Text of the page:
Think back to a time when you were riding a bike and saw a big hill ahead.
Based on experience, you probably knew that you were going to need to create momentum in order to make getting up and over the hill easier. You prepared for the hill by pedaling a little harder and building up speed before the hill. This effort made the ultimate grind over the top shorter and less painful.
Your preparation didn’t make the challenge go away, but it did make it easier to complete. That’s what it means to get in front of a challenge.
We face challenges every day. Here are some tips to help you get in front of the next one that comes your way:
1. Practice success rituals
The discipline of practicing regular (daily, weekly, monthly) success rituals elevates your general preparedness for any challenge. Examples might include working out, prayer, meditation, reviewing your vision and goals. Find out what motivates you to be the best version of yourself, and commit to doing it regularly.
2. Build and maintain good relationships with mentors
These relationships are tough to come by in a crisis, but if you have cultivated them in advance you will be able to turn to them when needed for counsel and help.
3. Take complete ownership
Don’t waste time playing the blame game or lamenting your circumstances. Recognize that you are in completely charge of you, and be proactive.
4. Prepare earlier
Everything is easier when you have a little margin. Create some margin, and avoid unnecessary stress by starting your prep earlier. Do you really want to have to do all of your Christmas shopping on Christmas Eve?
5. Break your preparation into bite-size pieces
Don’t let the magnitude of the challenge deter you. Just break it down into smaller pieces, and tackle those one bite at a time.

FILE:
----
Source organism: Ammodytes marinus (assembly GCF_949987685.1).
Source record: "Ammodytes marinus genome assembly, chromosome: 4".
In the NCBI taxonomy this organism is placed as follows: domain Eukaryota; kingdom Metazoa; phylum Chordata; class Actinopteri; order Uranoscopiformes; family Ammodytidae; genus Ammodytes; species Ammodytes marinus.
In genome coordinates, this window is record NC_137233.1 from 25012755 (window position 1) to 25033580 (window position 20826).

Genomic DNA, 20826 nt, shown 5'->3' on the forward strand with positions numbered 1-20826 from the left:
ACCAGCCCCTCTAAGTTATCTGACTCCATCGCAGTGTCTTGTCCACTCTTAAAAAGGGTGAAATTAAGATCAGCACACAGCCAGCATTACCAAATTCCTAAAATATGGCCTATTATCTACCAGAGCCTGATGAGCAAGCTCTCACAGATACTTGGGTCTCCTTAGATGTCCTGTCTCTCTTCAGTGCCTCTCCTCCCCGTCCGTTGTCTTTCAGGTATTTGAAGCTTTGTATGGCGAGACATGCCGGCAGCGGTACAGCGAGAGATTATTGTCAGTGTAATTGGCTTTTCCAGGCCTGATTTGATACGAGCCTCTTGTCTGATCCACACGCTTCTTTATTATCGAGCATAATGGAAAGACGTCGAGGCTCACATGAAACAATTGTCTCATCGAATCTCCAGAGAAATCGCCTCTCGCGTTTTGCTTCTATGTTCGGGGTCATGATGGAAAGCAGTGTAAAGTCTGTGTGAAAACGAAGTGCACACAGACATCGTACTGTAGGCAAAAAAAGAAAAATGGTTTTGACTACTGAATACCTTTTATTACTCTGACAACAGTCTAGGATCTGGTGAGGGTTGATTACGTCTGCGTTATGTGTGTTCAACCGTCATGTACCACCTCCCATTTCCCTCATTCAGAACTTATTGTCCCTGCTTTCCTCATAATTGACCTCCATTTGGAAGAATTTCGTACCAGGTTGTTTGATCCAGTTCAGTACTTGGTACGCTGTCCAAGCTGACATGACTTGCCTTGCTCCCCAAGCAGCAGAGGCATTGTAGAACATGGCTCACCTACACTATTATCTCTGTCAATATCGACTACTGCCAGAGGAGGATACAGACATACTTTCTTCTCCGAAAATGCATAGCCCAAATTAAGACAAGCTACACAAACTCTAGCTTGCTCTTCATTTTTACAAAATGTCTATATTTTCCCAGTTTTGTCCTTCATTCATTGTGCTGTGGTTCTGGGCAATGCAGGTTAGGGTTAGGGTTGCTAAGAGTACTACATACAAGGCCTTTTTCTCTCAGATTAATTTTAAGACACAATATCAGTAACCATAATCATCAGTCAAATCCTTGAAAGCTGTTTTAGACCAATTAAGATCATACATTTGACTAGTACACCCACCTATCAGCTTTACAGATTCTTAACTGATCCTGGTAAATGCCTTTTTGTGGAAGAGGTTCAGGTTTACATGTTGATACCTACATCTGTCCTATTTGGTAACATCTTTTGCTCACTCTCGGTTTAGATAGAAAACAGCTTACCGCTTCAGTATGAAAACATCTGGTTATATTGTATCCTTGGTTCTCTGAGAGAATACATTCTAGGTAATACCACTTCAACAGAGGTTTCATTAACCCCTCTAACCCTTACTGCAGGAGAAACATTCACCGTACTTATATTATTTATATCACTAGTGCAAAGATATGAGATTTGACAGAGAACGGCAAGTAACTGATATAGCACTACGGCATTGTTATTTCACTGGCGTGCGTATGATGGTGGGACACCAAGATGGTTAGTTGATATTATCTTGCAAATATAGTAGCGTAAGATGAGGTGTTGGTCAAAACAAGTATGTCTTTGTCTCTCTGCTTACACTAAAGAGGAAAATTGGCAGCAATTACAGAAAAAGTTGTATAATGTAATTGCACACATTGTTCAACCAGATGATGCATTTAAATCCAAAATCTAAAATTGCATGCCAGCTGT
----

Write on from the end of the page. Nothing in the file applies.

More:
6. Solicit help early
Don’t be afraid to call in reinforcements. That’s not a sign of weakness. Try to focus on what you are uniquely gifted to do, and find others who can help tackle other components of the challenge. The earlier you do this, the better. Don’t make your failure to plan someone else’s emergency.
7. Do some research
Google it. Ask around. Talk to those with experience. But, don’t go into the challenge blind or naïve.
8. Identify critical skills that need developing or refining
Based on your research, are there some key skills that you need to be successful. Name them, and get a plan to shore them up. Perhaps you can find a coach or other great teaching resource to help you build confidence in these skills.
9. Rest up
None of us function at our best when we are worn out. Do your prep work, and then get rested up. You need to be able to tap into your reserves for physical and mental toughness. Remember, fatigue makes cowards of us all.
10. Do a dress rehearsal
Nothing builds confidence like knowing you’ve been there and done that before. Perhaps you actually have not been there or done that, but a dress rehearsal is the next best thing.
A challenge is your time to shine. As Dr. Martin Luther King, Jr. said,
“The ultimate measure of a man is not where he stands in moments of comfort and convenience, but where he stands at times of challenge and controversy.”